|Weapon Type:||Fists and magic|
|First Appearance:||Samurai Warriors 2|
|Real name:|| |
|Japanese name:|| |
November 13, 1643
|Nankōbō (南光坊) is an honorary title.|
Tenkai is the Buddhist name for one of Ieyasu's political aides, a monk who practiced Tendai Buddhism. Aside from his history as a monk, there are many mysteries surrounding his persona and his first meeting with Ieyasu.
The English localization of Koei games erroneously transcribes his name as Tenkai Nankōbō; Nankōbō is one of his historical titles and is not a family name. The Western name order would not actually apply.
In Harukanaru Toki no Naka de 5, he is referred to by his title to avoid confusion with a character under the same name spelling. His character's height is 180 cm (5'11"), and his bloodtype is AB. His hobbies include ancient incantations and ritual prayers.
Role in GamesEdit
While Tenkai himself doesn't appear during the games' stories, the popular myth of Mitsuhide assuming his identity is played with in Samurai Warriors 3. Mitsuhide even references some of the exchanges Tenkai is fabled to have had with Ieyasu within the Japanese script. The concept returns in select conversations with Mitsuhide in its Empires installment.
Tenkai is an optional general for Nobunaga's army in Kessen III. He can be recruited if the player brings Yoshino to the shining point on the map during the Battle of Ryuzonji. He leads infantry and is a Priest type general.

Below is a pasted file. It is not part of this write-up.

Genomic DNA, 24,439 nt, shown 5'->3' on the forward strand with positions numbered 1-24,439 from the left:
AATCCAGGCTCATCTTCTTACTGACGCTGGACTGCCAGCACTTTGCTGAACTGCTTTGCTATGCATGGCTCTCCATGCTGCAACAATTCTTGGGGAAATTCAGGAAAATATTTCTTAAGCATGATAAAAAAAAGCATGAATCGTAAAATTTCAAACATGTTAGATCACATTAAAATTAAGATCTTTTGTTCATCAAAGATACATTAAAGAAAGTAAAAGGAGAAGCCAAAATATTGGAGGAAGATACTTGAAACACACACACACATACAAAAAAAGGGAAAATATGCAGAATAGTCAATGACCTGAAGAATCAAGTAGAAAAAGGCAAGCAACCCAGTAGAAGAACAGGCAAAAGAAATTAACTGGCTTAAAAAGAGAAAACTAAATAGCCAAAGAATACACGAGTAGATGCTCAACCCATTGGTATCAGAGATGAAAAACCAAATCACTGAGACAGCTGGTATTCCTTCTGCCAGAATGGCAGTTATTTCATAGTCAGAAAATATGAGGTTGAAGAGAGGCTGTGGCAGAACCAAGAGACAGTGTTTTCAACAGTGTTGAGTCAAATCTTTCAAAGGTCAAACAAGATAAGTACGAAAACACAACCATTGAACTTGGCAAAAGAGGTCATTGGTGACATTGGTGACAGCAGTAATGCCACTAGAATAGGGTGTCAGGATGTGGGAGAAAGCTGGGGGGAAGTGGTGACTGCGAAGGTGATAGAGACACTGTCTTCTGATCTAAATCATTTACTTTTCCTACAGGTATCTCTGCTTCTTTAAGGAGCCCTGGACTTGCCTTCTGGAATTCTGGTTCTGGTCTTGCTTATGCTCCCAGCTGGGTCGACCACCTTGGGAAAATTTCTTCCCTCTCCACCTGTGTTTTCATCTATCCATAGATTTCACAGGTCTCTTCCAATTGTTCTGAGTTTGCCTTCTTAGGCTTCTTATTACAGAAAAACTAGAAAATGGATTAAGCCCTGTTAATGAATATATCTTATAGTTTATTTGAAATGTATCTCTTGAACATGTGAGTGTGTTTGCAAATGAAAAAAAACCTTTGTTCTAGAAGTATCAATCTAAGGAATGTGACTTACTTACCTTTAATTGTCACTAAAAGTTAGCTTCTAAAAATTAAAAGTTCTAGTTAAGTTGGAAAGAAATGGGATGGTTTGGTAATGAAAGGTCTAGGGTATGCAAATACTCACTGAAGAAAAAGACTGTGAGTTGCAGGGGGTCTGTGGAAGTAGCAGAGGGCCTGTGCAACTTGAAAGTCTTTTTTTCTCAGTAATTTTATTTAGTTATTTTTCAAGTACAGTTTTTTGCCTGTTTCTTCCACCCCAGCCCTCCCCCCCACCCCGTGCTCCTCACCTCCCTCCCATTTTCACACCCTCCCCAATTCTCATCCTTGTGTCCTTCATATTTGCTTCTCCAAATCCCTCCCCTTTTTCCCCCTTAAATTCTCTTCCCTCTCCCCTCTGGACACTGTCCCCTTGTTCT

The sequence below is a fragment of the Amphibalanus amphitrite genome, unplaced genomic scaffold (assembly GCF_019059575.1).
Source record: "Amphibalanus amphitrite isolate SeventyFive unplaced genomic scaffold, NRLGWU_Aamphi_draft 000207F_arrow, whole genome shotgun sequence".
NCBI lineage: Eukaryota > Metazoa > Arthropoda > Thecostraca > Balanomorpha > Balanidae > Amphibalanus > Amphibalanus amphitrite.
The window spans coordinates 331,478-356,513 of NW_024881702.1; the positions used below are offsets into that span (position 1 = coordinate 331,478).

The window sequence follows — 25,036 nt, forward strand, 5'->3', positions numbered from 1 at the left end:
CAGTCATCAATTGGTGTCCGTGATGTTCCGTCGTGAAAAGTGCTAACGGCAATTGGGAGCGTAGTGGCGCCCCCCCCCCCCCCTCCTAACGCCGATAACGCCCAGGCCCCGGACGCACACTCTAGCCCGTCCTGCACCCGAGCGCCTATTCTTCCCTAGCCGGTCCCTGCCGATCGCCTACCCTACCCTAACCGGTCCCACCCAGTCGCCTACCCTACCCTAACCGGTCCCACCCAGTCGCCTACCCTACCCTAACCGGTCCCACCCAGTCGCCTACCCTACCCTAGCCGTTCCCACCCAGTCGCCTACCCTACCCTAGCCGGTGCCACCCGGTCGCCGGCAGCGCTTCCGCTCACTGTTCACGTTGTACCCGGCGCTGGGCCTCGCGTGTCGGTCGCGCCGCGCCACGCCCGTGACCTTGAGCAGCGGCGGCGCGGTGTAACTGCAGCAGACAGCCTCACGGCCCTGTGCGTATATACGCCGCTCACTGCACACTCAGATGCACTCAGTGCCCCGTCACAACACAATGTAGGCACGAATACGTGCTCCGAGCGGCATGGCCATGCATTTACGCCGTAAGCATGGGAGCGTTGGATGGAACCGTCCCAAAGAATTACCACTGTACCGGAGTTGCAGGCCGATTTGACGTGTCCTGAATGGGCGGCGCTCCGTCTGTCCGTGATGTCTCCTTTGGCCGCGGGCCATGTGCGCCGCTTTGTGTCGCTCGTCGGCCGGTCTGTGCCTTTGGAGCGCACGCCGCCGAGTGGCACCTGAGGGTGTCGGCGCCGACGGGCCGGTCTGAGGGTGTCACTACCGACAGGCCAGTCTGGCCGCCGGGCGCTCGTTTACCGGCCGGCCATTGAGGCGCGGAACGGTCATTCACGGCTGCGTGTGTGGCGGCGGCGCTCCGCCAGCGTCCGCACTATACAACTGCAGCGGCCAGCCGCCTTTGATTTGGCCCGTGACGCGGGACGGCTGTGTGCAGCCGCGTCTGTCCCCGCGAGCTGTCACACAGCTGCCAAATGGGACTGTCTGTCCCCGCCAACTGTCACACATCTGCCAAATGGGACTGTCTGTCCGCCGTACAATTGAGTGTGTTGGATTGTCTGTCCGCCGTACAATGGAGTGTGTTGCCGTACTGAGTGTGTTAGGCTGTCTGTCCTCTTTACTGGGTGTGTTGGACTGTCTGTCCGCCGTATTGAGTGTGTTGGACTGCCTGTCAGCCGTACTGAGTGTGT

Tenkai in this series is a character who better serves the player in domestic affairs. The newest title gives him high Intelligence and Politic ratings but drops his War and Leadership ratings dramatically compared to other titles. He can support rifle and infantry units as its secondary strategist. Seiroku, the seventh entry of the series, has Mitsuhide assume Tenkai's identity as one of its historical events. After his failure at Yamazaki, he goes into hiding and eventually serves Ieyasu thereafter.
In an alternate future of the online adaptation, Dokuganryu no Yabou, Tenkai is resurrected beyond his grave by the "God who Devours Time". He is called by his posthumous name, Jigen Daishi, as a result. The players had to fight against him as one of the bosses within this storyline.
Harukanaru Toki no Naka deEdit
Although he is hardly seen in the game, Nankoubou is considered the main antagonist in Harukanaru Toki no Naka de 5. For the great shogun's conquest in the parallel world, the monk mastered the dark arts of curses and sorcery. He first cast powerful curses on the Four Gods and sealed the corrupted deities into talismans. These talismans were given to his lord and were used to win the Battle of Sekigahara.
When the Four Gods were separated in the campaign's aftermath, the monk thought his lord needed more divine support. Disregarding the harm his actions would cause on the land's spiritual security, Nankoubou breaks the harmonious link between the White and the Black Dragon with his magic. He incarcerates the white deity into a painful seal, causing the dragon god to cry for its priestess. Nankoubou plans to cast curses on the priestess the moment she arrives in the Loophole of Time and enslave her to the Tokugawa shogunate. The curse would not be lifted until one thousand years passes; if the shogunate should be dissolved before then, then her life would be forfeit. With the dragon gods separated, the flow of the Five Elements becomes unbalanced and vengeful spirits once again plague the parallel world for centuries.